It’s been almost a decade since this blog discussed the likelihood that the Sixth Circuit would accept a discretionary appeal under 18 U.S.C. §1292(b).   That the section that gives a district court the discretion to certify an order for appeal if the issue involves an important question of law for which there is substantial ground for difference of opinion and where its resolution will efficiently advance the litigation.  The appellate court also has discretion whether to accept review of the certified order.  Section 1292(b) appeals are especially helpful in complex cases to correct early errors on questions of law that, if left until after final judgment, might otherwise require the parties to re-do years of expensive litigation.

Conventional wisdom was that district courts rarely granted certifications, and that appellate courts often rejected even those appeals.  For example, one study found that between 1986 and 2000 district courts in the First Circuit granted less than half of certification motions, and that the circuit court then rejected half of the certifications.  Other studies found even lower rates of success with appellate courts, on par with the low success rates for certified questions of state law.  When we conducted our own study, we were surprised to find that the Sixth Circuit was far more generous than other circuits, taking around 70% of the orders that were certified by district courts between 2008 to 2010.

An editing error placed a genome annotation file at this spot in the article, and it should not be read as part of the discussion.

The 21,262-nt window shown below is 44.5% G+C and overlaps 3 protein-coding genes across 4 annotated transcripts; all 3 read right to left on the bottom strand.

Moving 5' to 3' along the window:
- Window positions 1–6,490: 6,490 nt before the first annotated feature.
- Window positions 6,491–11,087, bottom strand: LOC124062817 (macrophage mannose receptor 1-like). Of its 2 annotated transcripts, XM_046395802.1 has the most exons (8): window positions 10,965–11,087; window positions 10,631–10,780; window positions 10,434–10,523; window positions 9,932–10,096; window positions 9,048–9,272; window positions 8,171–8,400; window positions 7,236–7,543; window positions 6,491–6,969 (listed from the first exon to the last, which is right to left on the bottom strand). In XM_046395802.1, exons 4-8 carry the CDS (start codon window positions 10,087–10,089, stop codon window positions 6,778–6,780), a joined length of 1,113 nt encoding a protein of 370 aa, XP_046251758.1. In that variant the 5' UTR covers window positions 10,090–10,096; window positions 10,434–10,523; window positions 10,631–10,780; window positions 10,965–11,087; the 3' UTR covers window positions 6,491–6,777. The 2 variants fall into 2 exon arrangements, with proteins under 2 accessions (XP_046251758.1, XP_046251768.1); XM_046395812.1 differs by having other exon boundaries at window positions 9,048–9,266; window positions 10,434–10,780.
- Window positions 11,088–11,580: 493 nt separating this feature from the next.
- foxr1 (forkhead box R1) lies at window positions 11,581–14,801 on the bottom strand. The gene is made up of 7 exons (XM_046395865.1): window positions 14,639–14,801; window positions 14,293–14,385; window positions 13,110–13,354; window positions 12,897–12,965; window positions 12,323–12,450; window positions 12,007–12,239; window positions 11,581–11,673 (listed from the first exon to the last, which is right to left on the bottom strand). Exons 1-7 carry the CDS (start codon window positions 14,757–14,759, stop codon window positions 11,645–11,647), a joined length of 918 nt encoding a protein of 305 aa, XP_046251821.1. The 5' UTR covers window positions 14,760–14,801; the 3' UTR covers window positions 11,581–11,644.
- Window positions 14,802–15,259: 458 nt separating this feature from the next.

But we have significant success utilizing §1292(b) appeals in the Sixth Circuit and elsewhere in the past few years, causing us to wonder if things had changed.  The scholarly literature appears to show that the circuit courts are not granting more interlocutory appeals than before, so this may be more a matter of skill or luck than a change in approach.

When we did our own survey of cases in the Sixth Circuit over the past couple of years, we found a significant difference—the Sixth Circuit has now been accepting an impressive 90% of petitions from orders certified by the district court.  We have not seen a change in the difficulty of getting a district court to certify an order for appeal (which remains an uphill battle).   So once you get a certification from the lower court, the chances of turning that certification into an interlocutory appeal in the Sixth Circuit are much better than in the past.

In the next post, we’ll explore potential reasons for this recent evolution of practice.